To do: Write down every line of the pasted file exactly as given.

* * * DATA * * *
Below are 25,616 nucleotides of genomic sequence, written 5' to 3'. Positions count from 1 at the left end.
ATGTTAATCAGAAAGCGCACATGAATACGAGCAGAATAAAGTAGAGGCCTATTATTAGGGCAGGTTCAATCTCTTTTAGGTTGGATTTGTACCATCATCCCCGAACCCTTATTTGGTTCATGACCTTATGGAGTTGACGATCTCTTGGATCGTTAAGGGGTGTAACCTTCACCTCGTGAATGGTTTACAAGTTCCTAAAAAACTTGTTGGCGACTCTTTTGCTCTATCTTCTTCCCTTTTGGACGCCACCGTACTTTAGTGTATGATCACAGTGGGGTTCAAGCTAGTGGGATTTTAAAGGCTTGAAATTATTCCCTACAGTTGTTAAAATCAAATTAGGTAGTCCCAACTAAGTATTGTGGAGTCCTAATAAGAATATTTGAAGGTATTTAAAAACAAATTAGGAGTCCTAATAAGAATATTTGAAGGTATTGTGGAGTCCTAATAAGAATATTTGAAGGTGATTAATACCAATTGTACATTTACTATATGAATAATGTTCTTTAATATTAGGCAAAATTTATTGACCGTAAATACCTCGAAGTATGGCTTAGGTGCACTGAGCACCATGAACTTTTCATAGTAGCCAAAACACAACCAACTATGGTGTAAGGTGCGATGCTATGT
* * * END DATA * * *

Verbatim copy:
Below are 25,616 nucleotides of genomic sequence, written 5' to 3'. Positions count from 1 at the left end.
ATGTTAATCAGAAAGCGCACATGAATACGAGCAGAATAAAGTAGAGGCCTATTATTAGGGCAGGTTCAATCTCTTTTAGGTTGGATTTGTACCATCATCCCCGAACCCTTATTTGGTTCATGACCTTATGGAGTTGACGATCTCTTGGATCGTTAAGGGGTGTAACCTTCACCTCGTGAATGGTTTACAAGTTCCTAAAAAACTTGTTGGCGACTCTTTTGCTCTATCTTCTTCCCTTTTGGACGCCACCGTACTTTAGTGTATGATCACAGTGGGGTTCAAGCTAGTGGGATTTTAAAGGCTTGAAATTATTCCCTACAGTTGTTAAAATCAAATTAGGTAGTCCCAACTAAGTATTGTGGAGTCCTAATAAGAATATTTGAAGGTATTTAAAAACAAATTAGGAGTCCTAATAAGAATATTTGAAGGTATTGTGGAGTCCTAATAAGAATATTTGAAGGTGATTAATACCAATTGTACATTTACTATATGAATAATGTTCTTTAATATTAGGCAAAATTTATTGACCGTAAATACCTCGAAGTATGGCTTAGGTGCACTGAGCACCATGAACTTTTCATAGTAGCCAAAACACAACCAACTATGGTGTAAGGTGCGATGCTATGT